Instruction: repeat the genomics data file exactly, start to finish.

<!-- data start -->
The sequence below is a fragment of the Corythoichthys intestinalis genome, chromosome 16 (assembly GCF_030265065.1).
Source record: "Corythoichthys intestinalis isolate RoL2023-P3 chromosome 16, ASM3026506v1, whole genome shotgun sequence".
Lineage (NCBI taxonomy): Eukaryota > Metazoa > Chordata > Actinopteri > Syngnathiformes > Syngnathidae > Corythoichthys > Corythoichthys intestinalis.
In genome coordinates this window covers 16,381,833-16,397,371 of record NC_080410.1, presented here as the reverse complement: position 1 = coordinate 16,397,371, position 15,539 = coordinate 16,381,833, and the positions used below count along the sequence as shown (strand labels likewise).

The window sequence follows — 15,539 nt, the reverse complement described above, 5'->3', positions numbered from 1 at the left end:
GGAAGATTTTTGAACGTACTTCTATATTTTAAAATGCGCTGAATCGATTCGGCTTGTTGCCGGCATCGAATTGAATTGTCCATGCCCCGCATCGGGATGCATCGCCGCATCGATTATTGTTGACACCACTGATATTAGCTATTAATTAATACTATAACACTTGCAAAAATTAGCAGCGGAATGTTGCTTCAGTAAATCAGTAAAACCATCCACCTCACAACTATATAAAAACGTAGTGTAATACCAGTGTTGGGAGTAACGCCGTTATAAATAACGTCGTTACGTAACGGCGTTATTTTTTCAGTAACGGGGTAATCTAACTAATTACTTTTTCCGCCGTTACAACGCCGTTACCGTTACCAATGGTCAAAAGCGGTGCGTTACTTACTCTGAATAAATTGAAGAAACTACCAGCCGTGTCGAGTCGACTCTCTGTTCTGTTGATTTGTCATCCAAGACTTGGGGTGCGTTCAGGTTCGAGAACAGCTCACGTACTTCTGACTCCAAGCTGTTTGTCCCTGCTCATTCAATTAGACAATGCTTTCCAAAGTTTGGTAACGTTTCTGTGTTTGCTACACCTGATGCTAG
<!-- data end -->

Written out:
The sequence below is a fragment of the Corythoichthys intestinalis genome, chromosome 16 (assembly GCF_030265065.1).
Source record: "Corythoichthys intestinalis isolate RoL2023-P3 chromosome 16, ASM3026506v1, whole genome shotgun sequence".
Lineage (NCBI taxonomy): Eukaryota > Metazoa > Chordata > Actinopteri > Syngnathiformes > Syngnathidae > Corythoichthys > Corythoichthys intestinalis.
In genome coordinates this window covers 16,381,833-16,397,371 of record NC_080410.1, presented here as the reverse complement: position 1 = coordinate 16,397,371, position 15,539 = coordinate 16,381,833, and the positions used below count along the sequence as shown (strand labels likewise).

The window sequence follows — 15,539 nt, the reverse complement described above, 5'->3', positions numbered from 1 at the left end:
GGAAGATTTTTGAACGTACTTCTATATTTTAAAATGCGCTGAATCGATTCGGCTTGTTGCCGGCATCGAATTGAATTGTCCATGCCCCGCATCGGGATGCATCGCCGCATCGATTATTGTTGACACCACTGATATTAGCTATTAATTAATACTATAACACTTGCAAAAATTAGCAGCGGAATGTTGCTTCAGTAAATCAGTAAAACCATCCACCTCACAACTATATAAAAACGTAGTGTAATACCAGTGTTGGGAGTAACGCCGTTATAAATAACGTCGTTACGTAACGGCGTTATTTTTTCAGTAACGGGGTAATCTAACTAATTACTTTTTCCGCCGTTACAACGCCGTTACCGTTACCAATGGTCAAAAGCGGTGCGTTACTTACTCTGAATAAATTGAAGAAACTACCAGCCGTGTCGAGTCGACTCTCTGTTCTGTTGATTTGTCATCCAAGACTTGGGGTGCGTTCAGGTTCGAGAACAGCTCACGTACTTCTGACTCCAAGCTGTTTGTCCCTGCTCATTCAATTAGACAATGCTTTCCAAAGTTTGGTAACGTTTCTGTGTTTGCTACACCTGATGCTAG